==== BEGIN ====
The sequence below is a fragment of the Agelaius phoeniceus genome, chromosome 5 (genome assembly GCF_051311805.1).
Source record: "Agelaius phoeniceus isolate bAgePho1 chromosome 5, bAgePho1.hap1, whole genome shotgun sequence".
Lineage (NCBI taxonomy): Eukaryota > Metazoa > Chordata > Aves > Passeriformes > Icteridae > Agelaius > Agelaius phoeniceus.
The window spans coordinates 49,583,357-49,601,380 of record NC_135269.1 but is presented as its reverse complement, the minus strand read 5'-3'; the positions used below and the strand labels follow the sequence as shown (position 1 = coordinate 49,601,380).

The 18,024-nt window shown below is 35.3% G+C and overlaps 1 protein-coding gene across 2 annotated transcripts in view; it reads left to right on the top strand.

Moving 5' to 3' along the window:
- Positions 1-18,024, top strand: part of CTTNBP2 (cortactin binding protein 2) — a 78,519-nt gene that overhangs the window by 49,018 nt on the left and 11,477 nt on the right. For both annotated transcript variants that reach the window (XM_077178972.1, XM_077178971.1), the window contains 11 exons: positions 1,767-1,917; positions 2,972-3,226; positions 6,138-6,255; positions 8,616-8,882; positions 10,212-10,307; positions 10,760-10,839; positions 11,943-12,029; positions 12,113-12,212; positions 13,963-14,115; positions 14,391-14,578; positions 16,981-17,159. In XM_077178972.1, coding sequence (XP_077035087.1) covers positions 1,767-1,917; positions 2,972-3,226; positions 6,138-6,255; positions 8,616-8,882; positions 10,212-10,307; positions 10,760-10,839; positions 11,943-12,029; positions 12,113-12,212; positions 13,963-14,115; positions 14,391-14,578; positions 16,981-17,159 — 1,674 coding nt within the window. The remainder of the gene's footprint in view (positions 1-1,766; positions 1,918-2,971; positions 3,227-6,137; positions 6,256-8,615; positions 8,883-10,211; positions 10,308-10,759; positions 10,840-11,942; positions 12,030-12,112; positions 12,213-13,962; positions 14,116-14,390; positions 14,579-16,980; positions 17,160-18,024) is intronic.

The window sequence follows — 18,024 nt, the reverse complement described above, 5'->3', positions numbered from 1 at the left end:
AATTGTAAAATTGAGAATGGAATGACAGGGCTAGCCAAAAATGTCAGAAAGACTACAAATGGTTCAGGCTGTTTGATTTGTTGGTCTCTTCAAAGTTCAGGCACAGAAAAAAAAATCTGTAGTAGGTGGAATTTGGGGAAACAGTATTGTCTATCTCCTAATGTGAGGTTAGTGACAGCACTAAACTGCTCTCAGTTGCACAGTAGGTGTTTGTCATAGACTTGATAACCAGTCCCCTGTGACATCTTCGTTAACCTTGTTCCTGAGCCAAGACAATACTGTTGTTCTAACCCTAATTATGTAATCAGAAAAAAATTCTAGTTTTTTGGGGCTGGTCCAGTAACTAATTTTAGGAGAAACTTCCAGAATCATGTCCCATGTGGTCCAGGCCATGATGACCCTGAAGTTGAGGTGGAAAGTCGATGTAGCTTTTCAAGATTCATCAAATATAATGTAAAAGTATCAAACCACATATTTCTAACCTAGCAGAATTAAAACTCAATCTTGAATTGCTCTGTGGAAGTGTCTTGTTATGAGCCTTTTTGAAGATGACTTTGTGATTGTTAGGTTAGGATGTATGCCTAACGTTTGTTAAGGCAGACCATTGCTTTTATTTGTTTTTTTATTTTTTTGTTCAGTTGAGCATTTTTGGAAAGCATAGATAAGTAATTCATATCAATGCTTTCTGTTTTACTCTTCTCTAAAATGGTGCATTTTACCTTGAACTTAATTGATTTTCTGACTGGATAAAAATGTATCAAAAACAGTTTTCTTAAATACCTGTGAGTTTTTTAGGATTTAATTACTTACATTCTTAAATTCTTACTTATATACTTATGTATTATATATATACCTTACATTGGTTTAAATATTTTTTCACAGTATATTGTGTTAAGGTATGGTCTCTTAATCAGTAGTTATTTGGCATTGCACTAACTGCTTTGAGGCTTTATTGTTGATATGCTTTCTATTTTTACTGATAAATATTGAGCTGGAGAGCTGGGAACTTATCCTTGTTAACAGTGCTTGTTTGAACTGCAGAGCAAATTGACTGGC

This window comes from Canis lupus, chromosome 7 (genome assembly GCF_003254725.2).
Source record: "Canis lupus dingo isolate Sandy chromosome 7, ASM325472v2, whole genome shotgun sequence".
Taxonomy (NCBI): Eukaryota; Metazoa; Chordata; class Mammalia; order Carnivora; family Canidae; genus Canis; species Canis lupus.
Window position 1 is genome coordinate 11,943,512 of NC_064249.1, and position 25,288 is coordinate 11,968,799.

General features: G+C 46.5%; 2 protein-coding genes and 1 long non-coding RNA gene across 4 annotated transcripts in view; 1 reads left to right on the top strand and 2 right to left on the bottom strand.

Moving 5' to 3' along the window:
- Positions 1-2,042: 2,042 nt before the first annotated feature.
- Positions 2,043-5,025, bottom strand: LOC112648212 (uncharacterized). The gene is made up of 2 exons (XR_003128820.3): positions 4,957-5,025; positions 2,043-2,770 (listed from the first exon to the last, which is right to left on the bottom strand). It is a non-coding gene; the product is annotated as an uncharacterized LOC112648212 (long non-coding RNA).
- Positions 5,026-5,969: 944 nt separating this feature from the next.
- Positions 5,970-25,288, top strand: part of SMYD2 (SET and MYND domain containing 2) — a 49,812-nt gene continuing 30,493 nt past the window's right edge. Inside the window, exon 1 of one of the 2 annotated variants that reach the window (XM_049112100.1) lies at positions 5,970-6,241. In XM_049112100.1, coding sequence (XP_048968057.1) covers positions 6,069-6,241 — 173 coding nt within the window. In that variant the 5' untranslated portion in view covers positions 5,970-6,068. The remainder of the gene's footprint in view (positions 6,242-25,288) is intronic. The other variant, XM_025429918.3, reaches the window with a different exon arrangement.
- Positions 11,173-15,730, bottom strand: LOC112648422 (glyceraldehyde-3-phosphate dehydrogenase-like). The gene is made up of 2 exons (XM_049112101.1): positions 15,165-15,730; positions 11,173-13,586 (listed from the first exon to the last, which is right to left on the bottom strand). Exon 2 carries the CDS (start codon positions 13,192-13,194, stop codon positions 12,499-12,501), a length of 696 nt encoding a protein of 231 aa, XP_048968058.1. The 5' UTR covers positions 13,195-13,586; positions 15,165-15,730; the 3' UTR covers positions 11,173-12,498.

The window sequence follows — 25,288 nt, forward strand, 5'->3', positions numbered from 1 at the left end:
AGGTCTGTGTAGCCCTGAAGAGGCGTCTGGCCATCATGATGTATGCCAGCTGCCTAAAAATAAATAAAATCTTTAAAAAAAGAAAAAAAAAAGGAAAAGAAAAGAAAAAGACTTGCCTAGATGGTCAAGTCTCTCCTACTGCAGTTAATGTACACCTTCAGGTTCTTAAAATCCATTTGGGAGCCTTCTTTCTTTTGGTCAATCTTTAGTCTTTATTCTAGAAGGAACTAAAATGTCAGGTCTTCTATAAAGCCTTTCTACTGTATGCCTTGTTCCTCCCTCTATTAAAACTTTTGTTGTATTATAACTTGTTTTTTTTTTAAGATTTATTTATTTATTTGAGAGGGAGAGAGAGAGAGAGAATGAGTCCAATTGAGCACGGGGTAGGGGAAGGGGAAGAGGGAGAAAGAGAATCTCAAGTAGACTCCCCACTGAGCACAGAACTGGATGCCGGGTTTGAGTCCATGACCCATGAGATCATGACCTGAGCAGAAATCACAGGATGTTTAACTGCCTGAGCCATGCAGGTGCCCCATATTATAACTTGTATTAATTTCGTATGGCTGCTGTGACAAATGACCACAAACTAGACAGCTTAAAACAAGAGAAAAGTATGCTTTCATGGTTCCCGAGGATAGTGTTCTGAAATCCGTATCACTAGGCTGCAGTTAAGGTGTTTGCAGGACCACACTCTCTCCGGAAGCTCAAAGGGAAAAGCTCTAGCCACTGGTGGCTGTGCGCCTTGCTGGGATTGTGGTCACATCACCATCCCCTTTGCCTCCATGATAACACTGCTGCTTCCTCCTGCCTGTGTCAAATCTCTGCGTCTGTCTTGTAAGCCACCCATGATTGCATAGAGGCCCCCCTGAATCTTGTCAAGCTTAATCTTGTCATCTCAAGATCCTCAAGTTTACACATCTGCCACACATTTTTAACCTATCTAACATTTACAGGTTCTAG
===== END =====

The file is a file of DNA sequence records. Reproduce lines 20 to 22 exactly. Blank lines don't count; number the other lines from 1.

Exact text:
- Positions 11,173-15,730, bottom strand: LOC112648422 (glyceraldehyde-3-phosphate dehydrogenase-like). The gene is made up of 2 exons (XM_049112101.1): positions 15,165-15,730; positions 11,173-13,586 (listed from the first exon to the last, which is right to left on the bottom strand). Exon 2 carries the CDS (start codon positions 13,192-13,194, stop codon positions 12,499-12,501), a length of 696 nt encoding a protein of 231 aa, XP_048968058.1. The 5' UTR covers positions 13,195-13,586; positions 15,165-15,730; the 3' UTR covers positions 11,173-12,498.

The window sequence follows — 25,288 nt, forward strand, 5'->3', positions numbered from 1 at the left end:
AGGTCTGTGTAGCCCTGAAGAGGCGTCTGGCCATCATGATGTATGCCAGCTGCCTAAAAATAAATAAAATCTTTAAAAAAAGAAAAAAAAAAGGAAAAGAAAAGAAAAAGACTTGCCTAGATGGTCAAGTCTCTCCTACTGCAGTTAATGTACACCTTCAGGTTCTTAAAATCCATTTGGGAGCCTTCTTTCTTTTGGTCAATCTTTAGTCTTTATTCTAGAAGGAACTAAAATGTCAGGTCTTCTATAAAGCCTTTCTACTGTATGCCTTGTTCCTCCCTCTATTAAAACTTTTGTTGTATTATAACTTGTTTTTTTTTTAAGATTTATTTATTTATTTGAGAGGGAGAGAGAGAGAGAGAATGAGTCCAATTGAGCACGGGGTAGGGGAAGGGGAAGAGGGAGAAAGAGAATCTCAAGTAGACTCCCCACTGAGCACAGAACTGGATGCCGGGTTTGAGTCCATGACCCATGAGATCATGACCTGAGCAGAAATCACAGGATGTTTAACTGCCTGAGCCATGCAGGTGCCCCATATTATAACTTGTATTAATTTCGTATGGCTGCTGTGACAAATGACCACAAACTAGACAGCTTAAAACAAGAGAAAAGTATGCTTTCATGGTTCCCGAGGATAGTGTTCTGAAATCCGTATCACTAGGCTGCAGTTAAGGTGTTTGCAGGACCACACTCTCTCCGGAAGCTCAAAGGGAAAAGCTCTAGCCACTGGTGGCTGTGCGCCTTGCTGGGATTGTGGTCACATCACCATCCCCTTTGCCTCCATGATAACACTGCTGCTTCCTCCTGCCTGTGTCAAATCTCTGCGTCTGTCTTGTAAGCCACCCATGATTGCATAGAGGCCCCCCTGAATCTTGTCAAGCTTAATCTTGTCATCTCAAGATCCTCAAGTTTACACATCTGCCACACATTTTTAACCTATCTAACATTTACAGGTTCTAG